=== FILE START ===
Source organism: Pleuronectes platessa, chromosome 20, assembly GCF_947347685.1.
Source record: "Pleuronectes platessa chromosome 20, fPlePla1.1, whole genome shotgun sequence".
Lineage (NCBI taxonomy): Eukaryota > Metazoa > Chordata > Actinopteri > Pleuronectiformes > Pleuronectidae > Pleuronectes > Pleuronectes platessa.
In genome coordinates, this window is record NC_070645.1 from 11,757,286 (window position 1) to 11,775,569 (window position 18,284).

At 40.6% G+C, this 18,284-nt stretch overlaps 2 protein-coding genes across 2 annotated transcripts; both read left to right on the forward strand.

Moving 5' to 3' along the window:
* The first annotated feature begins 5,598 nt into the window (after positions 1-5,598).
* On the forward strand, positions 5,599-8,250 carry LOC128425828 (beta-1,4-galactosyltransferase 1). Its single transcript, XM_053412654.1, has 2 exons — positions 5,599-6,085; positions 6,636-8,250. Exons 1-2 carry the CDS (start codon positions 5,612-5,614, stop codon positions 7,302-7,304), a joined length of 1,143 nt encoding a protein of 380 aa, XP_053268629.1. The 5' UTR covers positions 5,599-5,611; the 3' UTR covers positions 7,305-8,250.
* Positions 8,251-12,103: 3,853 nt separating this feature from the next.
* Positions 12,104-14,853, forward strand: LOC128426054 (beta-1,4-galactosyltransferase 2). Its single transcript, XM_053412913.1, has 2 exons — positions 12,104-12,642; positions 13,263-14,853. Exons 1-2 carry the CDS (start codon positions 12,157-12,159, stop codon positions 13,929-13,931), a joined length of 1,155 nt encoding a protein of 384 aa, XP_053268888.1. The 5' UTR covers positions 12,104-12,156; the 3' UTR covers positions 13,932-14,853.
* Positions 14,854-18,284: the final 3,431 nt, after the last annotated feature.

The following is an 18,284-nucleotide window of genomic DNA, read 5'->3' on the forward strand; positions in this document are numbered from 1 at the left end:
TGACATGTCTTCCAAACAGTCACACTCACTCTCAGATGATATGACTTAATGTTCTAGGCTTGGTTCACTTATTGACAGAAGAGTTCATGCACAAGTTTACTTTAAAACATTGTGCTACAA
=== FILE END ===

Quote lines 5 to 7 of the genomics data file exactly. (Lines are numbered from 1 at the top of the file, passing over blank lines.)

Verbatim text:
At 40.6% G+C, this 18,284-nt stretch overlaps 2 protein-coding genes across 2 annotated transcripts; both read left to right on the forward strand.

Moving 5' to 3' along the window:
* The first annotated feature begins 5,598 nt into the window (after positions 1-5,598).